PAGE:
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Peninsula Life


Tradition? It’s just another word for quirk as far as we’re concerned. A recurring quirk if you like, whose origin is often dubious and purpose almost always mysterious, but without which our Christmas celebrations wouldn’t feel Christmassy enough.

So we picked the brains of interiors doyenne, Michelle Ogundehin, and avant-garde fashion designer Molly Goddard, whose interactive fashion installation is showing at Greenwich Peninsula’s NOW Gallery – to discover their festive foibles and the things they couldn’t be without at Christmas time.


MICHELLE: Christmas decorating for me pivots around the tree. A six-foot Nordmann fir to be specific that I buy every year from a company called Pines and Needles. I place it directly opposite the front door, at the end of the hallway, so it can be seen as soon as we come home. The dogs attack it, the needles fall everywhere, but it’s the closest to a tradition we have so I’m sticking with it.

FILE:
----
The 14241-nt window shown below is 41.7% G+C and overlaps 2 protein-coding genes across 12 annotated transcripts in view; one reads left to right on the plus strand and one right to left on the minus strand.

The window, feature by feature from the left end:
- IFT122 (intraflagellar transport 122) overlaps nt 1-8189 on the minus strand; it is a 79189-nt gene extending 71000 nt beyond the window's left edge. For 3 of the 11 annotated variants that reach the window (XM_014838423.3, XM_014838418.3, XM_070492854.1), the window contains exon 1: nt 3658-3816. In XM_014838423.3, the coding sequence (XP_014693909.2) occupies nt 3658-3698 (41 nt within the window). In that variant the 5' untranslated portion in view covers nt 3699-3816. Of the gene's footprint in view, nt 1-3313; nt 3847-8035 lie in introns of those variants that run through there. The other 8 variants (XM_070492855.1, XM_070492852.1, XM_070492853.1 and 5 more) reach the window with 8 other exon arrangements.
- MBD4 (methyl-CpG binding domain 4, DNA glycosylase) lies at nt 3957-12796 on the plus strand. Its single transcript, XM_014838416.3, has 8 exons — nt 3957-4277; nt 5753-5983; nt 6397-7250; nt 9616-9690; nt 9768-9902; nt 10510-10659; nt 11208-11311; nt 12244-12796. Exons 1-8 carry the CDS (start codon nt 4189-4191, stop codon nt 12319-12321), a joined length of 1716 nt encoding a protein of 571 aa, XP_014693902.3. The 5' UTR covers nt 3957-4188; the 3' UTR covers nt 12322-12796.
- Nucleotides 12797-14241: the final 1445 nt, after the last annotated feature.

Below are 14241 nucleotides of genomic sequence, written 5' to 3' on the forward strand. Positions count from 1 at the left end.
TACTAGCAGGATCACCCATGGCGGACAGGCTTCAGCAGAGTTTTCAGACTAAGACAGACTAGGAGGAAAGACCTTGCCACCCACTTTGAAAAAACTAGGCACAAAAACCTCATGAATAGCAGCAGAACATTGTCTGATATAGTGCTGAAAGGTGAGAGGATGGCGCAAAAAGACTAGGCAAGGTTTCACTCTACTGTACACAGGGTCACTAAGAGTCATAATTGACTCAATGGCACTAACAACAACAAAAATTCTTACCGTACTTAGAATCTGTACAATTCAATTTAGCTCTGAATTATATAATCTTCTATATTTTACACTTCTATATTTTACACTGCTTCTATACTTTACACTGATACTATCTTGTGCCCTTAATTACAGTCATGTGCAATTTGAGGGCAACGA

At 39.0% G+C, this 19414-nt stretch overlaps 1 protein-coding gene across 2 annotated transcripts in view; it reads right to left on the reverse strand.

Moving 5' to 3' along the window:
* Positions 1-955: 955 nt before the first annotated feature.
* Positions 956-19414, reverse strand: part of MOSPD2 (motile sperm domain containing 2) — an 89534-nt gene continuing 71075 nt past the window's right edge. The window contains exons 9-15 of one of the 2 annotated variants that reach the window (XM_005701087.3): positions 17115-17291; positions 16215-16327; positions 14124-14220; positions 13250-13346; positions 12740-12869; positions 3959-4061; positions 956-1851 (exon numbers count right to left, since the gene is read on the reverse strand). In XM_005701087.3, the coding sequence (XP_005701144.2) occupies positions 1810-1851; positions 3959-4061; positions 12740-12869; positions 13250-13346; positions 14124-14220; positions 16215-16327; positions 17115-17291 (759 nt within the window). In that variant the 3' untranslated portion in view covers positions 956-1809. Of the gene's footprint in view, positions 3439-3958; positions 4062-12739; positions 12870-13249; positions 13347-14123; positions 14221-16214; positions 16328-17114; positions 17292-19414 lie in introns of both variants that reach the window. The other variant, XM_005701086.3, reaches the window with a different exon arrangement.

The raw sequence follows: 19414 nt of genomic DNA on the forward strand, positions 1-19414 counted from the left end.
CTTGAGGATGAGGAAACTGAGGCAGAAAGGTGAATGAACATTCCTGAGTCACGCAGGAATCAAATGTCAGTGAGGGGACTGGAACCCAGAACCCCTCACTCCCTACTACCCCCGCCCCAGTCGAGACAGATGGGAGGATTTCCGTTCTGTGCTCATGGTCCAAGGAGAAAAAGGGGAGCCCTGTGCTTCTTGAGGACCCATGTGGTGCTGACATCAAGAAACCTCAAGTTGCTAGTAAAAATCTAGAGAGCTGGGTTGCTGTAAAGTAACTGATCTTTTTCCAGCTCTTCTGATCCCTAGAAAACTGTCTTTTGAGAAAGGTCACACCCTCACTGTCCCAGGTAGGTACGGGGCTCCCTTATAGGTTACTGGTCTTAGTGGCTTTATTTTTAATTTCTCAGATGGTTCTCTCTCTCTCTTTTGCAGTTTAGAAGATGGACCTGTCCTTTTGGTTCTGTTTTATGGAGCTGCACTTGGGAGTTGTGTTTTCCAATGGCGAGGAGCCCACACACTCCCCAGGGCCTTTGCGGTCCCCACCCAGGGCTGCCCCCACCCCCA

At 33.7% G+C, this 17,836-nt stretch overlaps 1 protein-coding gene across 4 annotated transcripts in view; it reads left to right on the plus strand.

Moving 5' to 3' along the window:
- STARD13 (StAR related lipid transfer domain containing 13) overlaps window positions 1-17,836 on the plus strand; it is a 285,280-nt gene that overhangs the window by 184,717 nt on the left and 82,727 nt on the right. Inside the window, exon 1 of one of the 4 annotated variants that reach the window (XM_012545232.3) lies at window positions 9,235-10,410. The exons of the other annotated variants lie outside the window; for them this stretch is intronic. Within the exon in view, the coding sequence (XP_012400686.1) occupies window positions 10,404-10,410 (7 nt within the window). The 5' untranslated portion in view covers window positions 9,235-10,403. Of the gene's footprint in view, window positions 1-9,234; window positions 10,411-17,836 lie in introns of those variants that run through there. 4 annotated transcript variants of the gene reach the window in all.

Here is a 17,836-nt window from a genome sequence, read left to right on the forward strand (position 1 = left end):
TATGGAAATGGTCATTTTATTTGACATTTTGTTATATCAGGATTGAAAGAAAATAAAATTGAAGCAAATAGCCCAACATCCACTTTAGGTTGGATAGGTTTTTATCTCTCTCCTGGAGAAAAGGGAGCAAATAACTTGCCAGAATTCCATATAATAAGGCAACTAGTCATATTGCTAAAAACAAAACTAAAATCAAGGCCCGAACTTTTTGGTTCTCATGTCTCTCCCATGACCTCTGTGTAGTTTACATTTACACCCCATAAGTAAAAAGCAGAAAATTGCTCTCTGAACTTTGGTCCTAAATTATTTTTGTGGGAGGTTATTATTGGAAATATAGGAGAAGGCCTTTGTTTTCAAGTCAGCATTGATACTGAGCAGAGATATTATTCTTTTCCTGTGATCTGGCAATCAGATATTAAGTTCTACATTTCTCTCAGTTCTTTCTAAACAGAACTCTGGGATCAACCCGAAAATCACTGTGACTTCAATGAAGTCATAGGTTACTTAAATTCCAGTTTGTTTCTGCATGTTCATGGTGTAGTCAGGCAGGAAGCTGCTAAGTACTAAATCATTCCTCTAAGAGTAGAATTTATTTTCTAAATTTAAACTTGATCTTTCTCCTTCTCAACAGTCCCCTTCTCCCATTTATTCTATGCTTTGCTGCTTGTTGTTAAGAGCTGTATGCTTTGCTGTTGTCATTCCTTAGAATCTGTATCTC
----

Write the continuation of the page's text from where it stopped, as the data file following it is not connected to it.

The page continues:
MOLLY: Real and as full as possible then covered in angel hair so it glows.



Lots of hand-made ones, that are really bad, old ones we have had forever and a couple of new ones. But it’s mostly old decorations, the christmas tree, lots of candles around the house, and the smell of mulled wine.